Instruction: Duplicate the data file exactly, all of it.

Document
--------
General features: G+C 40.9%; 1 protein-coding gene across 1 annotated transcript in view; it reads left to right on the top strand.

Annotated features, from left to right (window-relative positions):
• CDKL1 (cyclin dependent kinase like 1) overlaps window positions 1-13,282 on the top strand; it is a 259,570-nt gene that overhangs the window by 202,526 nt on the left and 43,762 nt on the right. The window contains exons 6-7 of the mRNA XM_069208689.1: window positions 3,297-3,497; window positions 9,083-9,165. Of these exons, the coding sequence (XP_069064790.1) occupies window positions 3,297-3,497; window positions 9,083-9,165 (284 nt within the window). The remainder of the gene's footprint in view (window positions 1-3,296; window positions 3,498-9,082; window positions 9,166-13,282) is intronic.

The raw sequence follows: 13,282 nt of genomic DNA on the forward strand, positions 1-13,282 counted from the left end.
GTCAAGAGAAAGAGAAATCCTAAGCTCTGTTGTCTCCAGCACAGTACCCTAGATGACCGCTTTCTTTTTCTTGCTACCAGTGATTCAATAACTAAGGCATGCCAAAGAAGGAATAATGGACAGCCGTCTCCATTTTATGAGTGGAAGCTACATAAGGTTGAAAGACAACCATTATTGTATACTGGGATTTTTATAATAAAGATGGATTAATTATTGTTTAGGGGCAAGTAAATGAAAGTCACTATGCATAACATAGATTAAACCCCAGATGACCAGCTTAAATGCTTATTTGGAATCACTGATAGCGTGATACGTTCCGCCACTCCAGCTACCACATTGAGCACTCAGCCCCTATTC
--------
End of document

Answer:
General features: G+C 40.9%; 1 protein-coding gene across 1 annotated transcript in view; it reads left to right on the top strand.

Annotated features, from left to right (window-relative positions):
• CDKL1 (cyclin dependent kinase like 1) overlaps window positions 1-13,282 on the top strand; it is a 259,570-nt gene that overhangs the window by 202,526 nt on the left and 43,762 nt on the right. The window contains exons 6-7 of the mRNA XM_069208689.1: window positions 3,297-3,497; window positions 9,083-9,165. Of these exons, the coding sequence (XP_069064790.1) occupies window positions 3,297-3,497; window positions 9,083-9,165 (284 nt within the window). The remainder of the gene's footprint in view (window positions 1-3,296; window positions 3,498-9,082; window positions 9,166-13,282) is intronic.

The raw sequence follows: 13,282 nt of genomic DNA on the forward strand, positions 1-13,282 counted from the left end.
GTCAAGAGAAAGAGAAATCCTAAGCTCTGTTGTCTCCAGCACAGTACCCTAGATGACCGCTTTCTTTTTCTTGCTACCAGTGATTCAATAACTAAGGCATGCCAAAGAAGGAATAATGGACAGCCGTCTCCATTTTATGAGTGGAAGCTACATAAGGTTGAAAGACAACCATTATTGTATACTGGGATTTTTATAATAAAGATGGATTAATTATTGTTTAGGGGCAAGTAAATGAAAGTCACTATGCATAACATAGATTAAACCCCAGATGACCAGCTTAAATGCTTATTTGGAATCACTGATAGCGTGATACGTTCCGCCACTCCAGCTACCACATTGAGCACTCAGCCCCTATTC